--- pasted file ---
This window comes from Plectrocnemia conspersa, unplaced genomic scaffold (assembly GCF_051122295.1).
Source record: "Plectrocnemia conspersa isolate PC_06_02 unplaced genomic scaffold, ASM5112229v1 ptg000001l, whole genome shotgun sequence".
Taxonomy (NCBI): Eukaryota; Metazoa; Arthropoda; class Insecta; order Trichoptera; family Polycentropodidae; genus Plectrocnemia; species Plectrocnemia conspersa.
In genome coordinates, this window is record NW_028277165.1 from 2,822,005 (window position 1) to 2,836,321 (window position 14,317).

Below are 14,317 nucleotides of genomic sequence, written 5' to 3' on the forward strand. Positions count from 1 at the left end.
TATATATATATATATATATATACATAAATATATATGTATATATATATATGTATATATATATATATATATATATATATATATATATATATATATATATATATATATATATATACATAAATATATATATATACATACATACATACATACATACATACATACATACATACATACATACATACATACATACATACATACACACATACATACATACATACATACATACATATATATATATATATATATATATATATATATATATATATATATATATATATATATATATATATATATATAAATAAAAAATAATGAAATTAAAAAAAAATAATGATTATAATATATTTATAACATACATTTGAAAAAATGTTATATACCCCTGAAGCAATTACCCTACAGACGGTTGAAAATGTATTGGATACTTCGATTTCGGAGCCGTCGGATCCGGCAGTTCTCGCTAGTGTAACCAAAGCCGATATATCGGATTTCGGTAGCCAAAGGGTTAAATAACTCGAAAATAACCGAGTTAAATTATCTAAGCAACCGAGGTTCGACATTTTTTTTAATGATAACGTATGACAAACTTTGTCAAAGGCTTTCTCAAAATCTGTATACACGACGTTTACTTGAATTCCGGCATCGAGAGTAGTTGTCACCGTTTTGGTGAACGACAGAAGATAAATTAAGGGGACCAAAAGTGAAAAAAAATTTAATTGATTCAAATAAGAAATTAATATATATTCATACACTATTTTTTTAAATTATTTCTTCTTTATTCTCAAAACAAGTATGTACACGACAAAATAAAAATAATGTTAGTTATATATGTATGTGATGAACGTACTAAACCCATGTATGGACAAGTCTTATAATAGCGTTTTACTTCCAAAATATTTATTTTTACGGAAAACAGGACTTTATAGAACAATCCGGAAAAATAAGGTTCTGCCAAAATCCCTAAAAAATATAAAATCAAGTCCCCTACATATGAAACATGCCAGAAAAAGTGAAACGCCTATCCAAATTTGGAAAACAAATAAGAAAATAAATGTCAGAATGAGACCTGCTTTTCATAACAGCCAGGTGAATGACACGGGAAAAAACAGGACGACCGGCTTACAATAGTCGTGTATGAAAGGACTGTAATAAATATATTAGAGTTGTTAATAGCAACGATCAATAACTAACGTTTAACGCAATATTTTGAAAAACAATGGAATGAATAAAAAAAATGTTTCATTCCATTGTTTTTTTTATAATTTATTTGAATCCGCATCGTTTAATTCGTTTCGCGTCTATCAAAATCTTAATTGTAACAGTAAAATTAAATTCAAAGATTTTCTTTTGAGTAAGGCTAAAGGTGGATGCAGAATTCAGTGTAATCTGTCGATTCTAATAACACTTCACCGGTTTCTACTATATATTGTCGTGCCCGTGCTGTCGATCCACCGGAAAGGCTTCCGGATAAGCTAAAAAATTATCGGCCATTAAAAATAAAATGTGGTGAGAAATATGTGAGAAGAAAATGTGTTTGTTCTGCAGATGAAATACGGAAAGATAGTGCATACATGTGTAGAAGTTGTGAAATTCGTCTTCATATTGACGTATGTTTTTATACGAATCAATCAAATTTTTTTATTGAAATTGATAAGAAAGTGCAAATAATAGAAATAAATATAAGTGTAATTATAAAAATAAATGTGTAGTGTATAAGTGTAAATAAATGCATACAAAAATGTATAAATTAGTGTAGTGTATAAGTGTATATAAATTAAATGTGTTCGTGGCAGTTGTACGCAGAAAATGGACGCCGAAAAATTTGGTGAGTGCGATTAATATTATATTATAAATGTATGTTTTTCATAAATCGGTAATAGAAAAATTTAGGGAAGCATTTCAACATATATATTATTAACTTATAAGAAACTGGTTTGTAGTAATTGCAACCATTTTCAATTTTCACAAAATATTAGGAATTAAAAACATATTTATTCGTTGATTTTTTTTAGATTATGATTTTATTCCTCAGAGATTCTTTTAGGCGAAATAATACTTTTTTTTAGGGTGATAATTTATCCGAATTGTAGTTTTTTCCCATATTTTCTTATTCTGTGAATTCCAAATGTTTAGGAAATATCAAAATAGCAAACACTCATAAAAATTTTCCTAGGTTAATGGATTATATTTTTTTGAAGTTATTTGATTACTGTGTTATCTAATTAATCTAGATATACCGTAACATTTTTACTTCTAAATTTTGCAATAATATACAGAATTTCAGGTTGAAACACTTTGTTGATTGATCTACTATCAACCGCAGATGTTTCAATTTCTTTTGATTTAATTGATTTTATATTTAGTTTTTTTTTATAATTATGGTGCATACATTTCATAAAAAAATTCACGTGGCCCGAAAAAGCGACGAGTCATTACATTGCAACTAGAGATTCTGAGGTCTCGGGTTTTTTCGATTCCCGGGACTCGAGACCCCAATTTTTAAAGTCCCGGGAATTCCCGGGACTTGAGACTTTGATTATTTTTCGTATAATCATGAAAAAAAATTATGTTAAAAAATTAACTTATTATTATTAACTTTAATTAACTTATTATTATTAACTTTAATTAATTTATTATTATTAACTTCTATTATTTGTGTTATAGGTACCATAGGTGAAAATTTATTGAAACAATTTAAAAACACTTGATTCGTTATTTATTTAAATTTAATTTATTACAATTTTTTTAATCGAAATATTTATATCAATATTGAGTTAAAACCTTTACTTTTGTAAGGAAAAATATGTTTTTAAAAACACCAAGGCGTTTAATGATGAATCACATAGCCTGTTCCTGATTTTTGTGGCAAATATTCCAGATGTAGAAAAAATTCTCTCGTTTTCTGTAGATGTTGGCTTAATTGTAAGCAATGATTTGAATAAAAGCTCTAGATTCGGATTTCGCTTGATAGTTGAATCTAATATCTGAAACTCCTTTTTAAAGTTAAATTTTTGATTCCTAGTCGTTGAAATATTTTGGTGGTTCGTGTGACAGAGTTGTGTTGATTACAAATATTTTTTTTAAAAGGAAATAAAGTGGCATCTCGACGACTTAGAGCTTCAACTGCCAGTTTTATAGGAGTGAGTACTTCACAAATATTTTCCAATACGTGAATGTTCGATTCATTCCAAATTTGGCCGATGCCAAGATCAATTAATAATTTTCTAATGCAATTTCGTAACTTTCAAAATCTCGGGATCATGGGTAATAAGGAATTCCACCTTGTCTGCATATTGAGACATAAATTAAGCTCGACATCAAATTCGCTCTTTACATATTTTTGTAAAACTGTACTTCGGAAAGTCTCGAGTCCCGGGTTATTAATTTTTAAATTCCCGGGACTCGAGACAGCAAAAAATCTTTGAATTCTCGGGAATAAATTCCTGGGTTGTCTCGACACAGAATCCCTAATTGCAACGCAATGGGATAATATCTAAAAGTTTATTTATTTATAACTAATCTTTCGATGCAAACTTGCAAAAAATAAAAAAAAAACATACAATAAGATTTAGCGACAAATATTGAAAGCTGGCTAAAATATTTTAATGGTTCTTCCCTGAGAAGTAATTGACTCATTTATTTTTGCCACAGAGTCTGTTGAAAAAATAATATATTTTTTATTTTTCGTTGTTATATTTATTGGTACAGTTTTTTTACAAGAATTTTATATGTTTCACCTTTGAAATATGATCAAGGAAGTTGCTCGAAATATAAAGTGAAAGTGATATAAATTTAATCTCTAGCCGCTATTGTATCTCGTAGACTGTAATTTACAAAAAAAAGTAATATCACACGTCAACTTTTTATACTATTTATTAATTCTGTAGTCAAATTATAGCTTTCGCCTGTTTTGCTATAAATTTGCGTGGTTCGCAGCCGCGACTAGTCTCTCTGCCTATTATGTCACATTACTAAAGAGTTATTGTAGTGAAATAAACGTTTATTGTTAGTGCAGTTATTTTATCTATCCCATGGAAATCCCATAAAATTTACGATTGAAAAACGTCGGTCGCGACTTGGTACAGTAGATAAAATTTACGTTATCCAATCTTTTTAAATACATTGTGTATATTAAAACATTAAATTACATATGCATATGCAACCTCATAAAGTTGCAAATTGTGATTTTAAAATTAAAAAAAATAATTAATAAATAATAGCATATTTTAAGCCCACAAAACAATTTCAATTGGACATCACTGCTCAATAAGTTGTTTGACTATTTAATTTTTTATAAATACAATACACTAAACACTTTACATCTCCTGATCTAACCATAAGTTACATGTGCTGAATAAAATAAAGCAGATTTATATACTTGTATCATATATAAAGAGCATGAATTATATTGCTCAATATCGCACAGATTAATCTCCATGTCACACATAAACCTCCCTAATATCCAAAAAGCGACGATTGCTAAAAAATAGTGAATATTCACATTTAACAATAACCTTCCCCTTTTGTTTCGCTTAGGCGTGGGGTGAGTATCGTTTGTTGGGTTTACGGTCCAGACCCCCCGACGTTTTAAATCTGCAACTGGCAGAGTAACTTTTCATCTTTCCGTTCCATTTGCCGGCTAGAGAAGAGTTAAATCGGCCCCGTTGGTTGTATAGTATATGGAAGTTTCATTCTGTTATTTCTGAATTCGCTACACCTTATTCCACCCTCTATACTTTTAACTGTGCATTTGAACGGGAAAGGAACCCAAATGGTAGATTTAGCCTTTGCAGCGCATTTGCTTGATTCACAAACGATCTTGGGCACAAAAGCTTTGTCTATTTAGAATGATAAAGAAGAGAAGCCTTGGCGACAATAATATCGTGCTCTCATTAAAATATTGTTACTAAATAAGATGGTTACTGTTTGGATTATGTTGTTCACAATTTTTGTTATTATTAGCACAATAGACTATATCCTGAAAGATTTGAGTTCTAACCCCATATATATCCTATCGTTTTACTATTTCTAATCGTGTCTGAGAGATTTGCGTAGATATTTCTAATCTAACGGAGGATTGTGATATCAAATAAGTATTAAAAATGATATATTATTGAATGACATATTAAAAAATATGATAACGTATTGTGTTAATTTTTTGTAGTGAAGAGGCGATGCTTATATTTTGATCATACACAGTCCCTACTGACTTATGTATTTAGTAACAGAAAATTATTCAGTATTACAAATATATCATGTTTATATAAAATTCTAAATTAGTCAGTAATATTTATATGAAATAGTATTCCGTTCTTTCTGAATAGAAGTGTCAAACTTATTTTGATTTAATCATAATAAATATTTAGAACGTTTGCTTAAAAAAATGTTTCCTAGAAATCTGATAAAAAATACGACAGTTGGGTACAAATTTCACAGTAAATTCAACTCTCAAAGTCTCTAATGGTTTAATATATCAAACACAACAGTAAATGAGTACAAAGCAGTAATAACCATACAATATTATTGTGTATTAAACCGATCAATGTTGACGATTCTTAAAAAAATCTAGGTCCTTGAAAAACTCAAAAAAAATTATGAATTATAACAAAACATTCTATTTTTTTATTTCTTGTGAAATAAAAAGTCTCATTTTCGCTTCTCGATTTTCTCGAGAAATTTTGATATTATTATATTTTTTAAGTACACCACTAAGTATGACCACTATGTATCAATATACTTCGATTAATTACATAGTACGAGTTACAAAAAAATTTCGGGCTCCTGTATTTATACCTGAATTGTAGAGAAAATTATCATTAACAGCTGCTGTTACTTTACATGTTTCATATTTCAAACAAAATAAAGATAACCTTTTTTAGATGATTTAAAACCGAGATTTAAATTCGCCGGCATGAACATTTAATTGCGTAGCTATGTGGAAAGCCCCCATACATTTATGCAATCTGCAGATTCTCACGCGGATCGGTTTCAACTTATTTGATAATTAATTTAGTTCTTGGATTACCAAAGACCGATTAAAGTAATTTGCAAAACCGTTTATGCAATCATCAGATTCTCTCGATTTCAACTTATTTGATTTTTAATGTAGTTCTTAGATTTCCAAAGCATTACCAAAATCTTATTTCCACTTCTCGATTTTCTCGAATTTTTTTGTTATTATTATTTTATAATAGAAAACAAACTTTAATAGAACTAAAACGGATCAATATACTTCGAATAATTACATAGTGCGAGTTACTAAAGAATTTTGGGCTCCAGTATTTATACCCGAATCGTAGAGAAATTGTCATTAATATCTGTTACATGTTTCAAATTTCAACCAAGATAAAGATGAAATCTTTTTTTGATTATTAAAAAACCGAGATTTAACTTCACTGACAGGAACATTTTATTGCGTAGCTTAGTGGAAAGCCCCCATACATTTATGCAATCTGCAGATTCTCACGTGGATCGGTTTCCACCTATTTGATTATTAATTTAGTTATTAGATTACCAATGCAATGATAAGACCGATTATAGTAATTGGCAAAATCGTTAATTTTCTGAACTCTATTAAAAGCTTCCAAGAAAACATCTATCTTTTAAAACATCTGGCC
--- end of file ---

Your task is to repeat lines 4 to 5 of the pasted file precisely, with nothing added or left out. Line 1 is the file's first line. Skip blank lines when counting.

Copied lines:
In genome coordinates, this window is record NW_028277165.1 from 2,822,005 (window position 1) to 2,836,321 (window position 14,317).

Below are 14,317 nucleotides of genomic sequence, written 5' to 3' on the forward strand. Positions count from 1 at the left end.